Document Type


Publication Date

Spring 2008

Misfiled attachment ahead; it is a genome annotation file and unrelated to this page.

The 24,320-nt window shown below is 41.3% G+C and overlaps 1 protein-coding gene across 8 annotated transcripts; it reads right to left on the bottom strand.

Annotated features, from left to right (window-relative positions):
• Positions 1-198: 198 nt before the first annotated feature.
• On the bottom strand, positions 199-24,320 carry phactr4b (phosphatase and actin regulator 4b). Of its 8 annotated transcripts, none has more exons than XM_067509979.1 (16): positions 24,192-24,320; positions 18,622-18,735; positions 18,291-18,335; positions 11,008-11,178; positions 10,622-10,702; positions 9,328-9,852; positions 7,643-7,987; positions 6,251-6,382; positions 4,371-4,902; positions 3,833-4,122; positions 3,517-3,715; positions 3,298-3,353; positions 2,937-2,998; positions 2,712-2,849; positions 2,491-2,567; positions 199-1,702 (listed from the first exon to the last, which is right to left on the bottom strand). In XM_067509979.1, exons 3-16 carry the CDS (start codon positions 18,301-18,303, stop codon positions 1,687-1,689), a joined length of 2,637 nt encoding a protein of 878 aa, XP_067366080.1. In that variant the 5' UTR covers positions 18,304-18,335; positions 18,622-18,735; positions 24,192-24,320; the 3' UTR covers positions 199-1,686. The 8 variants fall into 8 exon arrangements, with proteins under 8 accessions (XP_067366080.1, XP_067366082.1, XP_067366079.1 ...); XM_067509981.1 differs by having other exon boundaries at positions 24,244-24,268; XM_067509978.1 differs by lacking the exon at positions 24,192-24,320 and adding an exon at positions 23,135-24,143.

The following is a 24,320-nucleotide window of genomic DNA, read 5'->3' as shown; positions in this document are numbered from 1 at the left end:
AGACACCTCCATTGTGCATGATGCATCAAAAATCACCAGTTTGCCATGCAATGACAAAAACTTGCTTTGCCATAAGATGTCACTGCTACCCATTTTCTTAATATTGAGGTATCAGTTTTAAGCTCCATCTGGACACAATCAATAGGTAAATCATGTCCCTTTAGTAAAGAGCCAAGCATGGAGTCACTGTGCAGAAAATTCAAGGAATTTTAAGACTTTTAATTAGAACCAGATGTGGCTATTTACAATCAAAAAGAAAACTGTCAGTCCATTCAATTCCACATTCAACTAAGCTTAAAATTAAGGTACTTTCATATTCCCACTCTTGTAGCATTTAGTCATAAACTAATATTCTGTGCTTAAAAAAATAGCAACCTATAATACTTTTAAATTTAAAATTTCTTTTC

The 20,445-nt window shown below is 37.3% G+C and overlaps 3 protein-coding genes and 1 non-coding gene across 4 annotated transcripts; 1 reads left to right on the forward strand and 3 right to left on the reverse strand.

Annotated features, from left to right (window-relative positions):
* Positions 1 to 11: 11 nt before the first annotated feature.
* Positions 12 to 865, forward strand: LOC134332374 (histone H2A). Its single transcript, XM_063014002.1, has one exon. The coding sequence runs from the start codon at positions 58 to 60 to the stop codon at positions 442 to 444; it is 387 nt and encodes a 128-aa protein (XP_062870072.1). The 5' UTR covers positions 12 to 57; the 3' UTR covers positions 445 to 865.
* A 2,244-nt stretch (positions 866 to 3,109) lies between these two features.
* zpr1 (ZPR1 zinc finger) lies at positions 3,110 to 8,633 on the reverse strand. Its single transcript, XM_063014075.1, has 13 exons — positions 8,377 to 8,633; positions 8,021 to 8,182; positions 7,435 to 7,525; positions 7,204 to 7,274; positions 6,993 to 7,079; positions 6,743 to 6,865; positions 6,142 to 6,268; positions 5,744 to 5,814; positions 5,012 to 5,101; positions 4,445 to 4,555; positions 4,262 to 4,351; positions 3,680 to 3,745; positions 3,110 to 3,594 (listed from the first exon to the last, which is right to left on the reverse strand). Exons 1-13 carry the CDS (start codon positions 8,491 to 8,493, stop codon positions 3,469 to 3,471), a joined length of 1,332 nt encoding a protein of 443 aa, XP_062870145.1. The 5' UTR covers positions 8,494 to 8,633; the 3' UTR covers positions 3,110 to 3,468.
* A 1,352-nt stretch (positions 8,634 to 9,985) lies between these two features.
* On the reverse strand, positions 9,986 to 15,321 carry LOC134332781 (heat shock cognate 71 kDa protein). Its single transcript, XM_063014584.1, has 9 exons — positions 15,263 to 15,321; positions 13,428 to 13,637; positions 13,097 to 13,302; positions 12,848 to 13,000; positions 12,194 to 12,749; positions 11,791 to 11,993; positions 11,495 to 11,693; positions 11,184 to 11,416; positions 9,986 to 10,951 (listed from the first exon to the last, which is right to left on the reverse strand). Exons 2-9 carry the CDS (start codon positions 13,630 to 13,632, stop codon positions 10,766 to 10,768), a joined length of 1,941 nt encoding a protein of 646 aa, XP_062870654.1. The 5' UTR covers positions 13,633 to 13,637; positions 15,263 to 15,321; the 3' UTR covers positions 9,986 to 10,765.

This brief essay highlights three of Marc Galanter's works to illustrate qualities that seem especially worth emulating. Galanter's classic article, Why the “Haves” Come Out Ahead: Speculations on the Limits of Legal Change, focuses on how the legal system actually operates in daily life and challenges a conventional wisdom that simply providing have-nots with more lawyers would substantially reduce inequality. The article is particularly relevant to the dispute resolution field, focusing on the vast majority of legally-oriented behavior that occurs outside of court. It distinguishes truly private dispute resolution (such as self-help, withdrawal from relationships, and intra-group processes) from settlement systems that are oriented or “appended” to official legal institutions.Galanter’s article, Case Congregations and Their Careers, categorizes numerous factors affecting the evolution of “congregations” of related cases. “Endogenous” changes originate within case congregations (such as prevention of future harm and changes in legal regimes and recordkeeping practices). “Holistic” effects result from actors treating cases as part of a set of cases rather than as independent units. “Career” effects include anticipation about how early cases will affect later cases, coordination between lawyers, and “depletion” of readily actionable cases. Galanter argues that “[l]aw, lawyers, parties, audiences, practices, institutions, outcomes, stakes, expectations, discourse, meanings . . . may undergo change as one of these congregations runs its course.”Galanter's book, Lowering the Bar: Lawyer Jokes and Legal Culture, is the culmination of much of his work on American law. His comprehensive analysis of lawyer jokes shows that they reflect a deep American ambivalence about the law and lawyers. He sorts the jokes into two “waves”: an enduring core of topics and themes and new themes that have “flourished”since 1980. Using the jokes and other data, he argues that, in recent decades, social and business elites have cultivated a “jaundiced view” of the legal system.This article is a part of a symposium focusing on the impact of Galanter’s scholarship on the next generation of scholars. As a former student of his, I illustrate how his work influenced my scholarship.



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